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Correspondence with Sri Aurobindo

The Complete Set

Nishikanta has written:

“I am tuned in thy tremolo of dreamland, heaven and earth.”

Is the word tremolo all right?

It is rather strange, but perhaps it will do.

The credit of this poem goes entirely to him. You'll be glad to see that your effort at metrical lessons has proved fruitful.

Evidently with a little care and practice Nishikanta ought soon to be able to handle English metre. He has the gift.

I have no objection to being the trait-d'union in the “mixed parentage”, but for heaven's sake drop that appendage Talukdar,1 Sir. It is absolutely prosaic when I am trying to be poetic!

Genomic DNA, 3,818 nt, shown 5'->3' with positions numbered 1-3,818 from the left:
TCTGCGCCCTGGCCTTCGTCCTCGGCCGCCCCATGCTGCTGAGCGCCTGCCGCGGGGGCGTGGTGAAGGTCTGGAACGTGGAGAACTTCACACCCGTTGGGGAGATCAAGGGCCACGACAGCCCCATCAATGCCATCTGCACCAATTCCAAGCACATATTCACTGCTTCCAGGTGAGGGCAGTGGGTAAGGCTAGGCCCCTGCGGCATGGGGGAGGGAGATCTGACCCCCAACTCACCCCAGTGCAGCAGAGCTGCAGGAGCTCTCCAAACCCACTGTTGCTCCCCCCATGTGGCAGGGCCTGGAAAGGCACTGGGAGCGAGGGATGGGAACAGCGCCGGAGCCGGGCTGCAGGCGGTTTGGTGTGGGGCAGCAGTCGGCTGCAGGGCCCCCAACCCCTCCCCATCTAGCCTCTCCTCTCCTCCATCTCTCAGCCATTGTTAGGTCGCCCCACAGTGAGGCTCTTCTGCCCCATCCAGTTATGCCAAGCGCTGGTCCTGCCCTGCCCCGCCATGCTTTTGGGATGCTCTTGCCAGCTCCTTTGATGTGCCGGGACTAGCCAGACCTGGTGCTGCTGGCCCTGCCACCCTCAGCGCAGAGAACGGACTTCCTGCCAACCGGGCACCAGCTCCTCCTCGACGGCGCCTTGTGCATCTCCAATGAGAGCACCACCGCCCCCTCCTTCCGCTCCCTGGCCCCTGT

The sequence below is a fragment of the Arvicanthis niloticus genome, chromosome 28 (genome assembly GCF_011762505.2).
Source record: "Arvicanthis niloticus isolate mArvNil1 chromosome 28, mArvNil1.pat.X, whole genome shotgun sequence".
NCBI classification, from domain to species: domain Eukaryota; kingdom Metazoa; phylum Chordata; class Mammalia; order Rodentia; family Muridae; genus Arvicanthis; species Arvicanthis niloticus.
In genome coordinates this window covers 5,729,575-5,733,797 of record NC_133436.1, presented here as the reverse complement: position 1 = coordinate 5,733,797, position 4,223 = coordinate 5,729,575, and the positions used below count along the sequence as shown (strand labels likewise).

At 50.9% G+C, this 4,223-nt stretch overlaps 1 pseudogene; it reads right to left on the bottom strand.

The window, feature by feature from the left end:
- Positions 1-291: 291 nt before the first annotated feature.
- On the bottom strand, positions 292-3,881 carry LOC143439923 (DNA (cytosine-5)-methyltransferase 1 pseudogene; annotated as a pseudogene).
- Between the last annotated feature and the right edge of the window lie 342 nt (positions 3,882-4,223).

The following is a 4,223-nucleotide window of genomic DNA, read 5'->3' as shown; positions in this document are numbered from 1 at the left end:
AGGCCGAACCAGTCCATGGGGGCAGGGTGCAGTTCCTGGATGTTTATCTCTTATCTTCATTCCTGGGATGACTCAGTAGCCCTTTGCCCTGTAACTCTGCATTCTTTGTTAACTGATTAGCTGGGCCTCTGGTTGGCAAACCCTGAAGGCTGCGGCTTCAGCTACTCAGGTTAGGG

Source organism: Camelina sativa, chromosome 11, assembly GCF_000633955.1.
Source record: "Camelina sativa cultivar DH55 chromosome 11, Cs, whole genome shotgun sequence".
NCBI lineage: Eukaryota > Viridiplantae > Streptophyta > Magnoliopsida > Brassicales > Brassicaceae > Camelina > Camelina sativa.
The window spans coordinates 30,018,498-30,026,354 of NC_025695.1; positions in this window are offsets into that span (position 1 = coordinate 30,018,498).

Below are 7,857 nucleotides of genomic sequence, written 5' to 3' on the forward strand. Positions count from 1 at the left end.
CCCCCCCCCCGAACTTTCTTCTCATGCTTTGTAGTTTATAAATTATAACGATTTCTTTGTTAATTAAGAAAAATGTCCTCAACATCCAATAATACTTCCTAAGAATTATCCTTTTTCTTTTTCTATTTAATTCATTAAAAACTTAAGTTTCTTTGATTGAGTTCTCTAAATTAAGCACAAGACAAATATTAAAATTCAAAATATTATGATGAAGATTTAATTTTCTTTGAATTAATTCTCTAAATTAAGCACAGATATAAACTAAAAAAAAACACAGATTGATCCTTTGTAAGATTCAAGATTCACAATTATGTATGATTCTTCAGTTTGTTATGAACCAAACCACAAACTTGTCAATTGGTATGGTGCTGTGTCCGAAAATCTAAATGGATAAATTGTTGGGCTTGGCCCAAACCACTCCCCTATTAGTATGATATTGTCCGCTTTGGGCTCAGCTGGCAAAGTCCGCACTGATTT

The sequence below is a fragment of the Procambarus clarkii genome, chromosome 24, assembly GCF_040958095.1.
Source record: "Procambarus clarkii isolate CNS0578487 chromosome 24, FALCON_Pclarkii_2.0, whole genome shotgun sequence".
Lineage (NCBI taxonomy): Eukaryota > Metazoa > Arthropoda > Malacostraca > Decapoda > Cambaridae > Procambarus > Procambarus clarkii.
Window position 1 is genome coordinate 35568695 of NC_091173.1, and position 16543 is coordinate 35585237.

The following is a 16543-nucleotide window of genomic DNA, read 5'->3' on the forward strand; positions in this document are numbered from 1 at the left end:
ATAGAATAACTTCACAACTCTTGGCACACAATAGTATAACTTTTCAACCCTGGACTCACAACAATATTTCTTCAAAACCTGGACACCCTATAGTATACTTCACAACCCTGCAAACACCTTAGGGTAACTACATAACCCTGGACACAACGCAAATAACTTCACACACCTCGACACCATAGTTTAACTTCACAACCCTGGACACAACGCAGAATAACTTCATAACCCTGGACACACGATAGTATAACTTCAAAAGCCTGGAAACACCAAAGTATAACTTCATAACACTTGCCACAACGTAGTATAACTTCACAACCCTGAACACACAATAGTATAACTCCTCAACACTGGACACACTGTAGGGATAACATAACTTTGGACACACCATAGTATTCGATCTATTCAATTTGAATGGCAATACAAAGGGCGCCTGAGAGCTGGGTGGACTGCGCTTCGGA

All right. Only it is a pity – it was such a mouthful! It may be prosaic in Bengali, but to one ignorant of the meaning it sounds as if you were a Roman emperor.

As for the next poem, it is as usual, of mixed parentage. Please see if it has blossomed as a beauty! Nishikanta finds it one of my best, but when I completed it, I said “Won't do! Won't do!”2

Rubbish! It is exceedingly fine and your won't do is nonsense.

If N K is right, then my poetic sense is no good, or am I too self-critical?

Your poetic sense seems all right when you judge N K's or other poetry.

Not self-critical, self-depreciatory.

While I was having a nap in the afternoon, I had a vision of a very beautiful woman sitting under the sun. The rays of the sun were either surrounding her or were emanating from her body – I can't precisely say which. The appearance and dress seemed to be more European than oriental.

It is not a woman. A woman does not radiate and is not surrounded by rays either. Probably a Sun-Goddess or a Shakti of the inner Light, one of the Mother's Powers.



1 A small land-holder.


2 Sri Aurobindo underlined “Won't do! Won't do!”











1935 12 20 Exact Writting Letter Nirodbaran